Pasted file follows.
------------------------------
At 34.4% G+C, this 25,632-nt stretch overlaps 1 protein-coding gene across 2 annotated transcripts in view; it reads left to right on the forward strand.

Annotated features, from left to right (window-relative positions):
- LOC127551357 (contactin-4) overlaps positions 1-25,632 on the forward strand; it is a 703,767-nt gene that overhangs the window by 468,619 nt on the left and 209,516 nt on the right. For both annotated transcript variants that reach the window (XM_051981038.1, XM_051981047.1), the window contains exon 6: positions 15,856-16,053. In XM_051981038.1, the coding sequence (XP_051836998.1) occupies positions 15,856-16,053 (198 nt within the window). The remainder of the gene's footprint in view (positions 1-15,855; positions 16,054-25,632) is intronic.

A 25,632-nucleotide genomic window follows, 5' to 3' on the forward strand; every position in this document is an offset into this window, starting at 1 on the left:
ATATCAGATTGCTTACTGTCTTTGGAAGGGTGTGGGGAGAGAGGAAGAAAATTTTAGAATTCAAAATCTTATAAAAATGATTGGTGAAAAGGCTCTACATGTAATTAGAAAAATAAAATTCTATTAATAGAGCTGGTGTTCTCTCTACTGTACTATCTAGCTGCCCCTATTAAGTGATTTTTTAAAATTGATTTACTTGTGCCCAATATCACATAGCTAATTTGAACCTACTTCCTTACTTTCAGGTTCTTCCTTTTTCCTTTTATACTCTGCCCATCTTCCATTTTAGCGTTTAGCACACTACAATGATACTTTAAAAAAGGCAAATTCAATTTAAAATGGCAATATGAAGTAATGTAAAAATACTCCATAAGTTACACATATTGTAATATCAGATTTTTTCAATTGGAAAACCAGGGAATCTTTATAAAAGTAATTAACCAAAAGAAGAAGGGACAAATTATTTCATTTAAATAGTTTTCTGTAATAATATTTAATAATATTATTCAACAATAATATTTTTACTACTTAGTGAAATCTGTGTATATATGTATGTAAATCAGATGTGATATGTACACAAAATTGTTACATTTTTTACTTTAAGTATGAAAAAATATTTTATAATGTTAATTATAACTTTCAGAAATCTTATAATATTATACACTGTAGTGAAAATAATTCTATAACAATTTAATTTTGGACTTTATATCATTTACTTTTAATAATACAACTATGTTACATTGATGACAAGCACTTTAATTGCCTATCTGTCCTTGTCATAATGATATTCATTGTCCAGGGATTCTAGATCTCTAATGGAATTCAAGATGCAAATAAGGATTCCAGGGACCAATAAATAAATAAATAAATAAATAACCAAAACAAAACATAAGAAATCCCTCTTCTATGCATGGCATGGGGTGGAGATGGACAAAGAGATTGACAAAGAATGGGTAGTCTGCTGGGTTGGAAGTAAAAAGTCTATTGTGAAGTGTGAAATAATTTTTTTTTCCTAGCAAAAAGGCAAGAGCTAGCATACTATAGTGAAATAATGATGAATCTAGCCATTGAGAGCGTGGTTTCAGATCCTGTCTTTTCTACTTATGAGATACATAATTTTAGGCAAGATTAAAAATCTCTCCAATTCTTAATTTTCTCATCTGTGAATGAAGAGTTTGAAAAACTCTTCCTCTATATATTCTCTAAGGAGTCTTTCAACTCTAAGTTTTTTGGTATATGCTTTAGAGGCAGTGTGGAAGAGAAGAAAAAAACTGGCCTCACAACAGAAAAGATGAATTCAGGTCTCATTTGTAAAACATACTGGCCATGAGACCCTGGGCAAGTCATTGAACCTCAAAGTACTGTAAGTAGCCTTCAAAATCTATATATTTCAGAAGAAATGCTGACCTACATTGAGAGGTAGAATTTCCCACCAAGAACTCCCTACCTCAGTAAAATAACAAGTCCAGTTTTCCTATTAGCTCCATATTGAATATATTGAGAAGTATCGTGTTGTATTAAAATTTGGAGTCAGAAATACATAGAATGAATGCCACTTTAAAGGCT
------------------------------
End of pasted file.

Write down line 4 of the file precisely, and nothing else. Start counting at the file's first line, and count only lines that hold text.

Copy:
A 25,632-nucleotide genomic window follows, 5' to 3' on the forward strand; every position in this document is an offset into this window, starting at 1 on the left: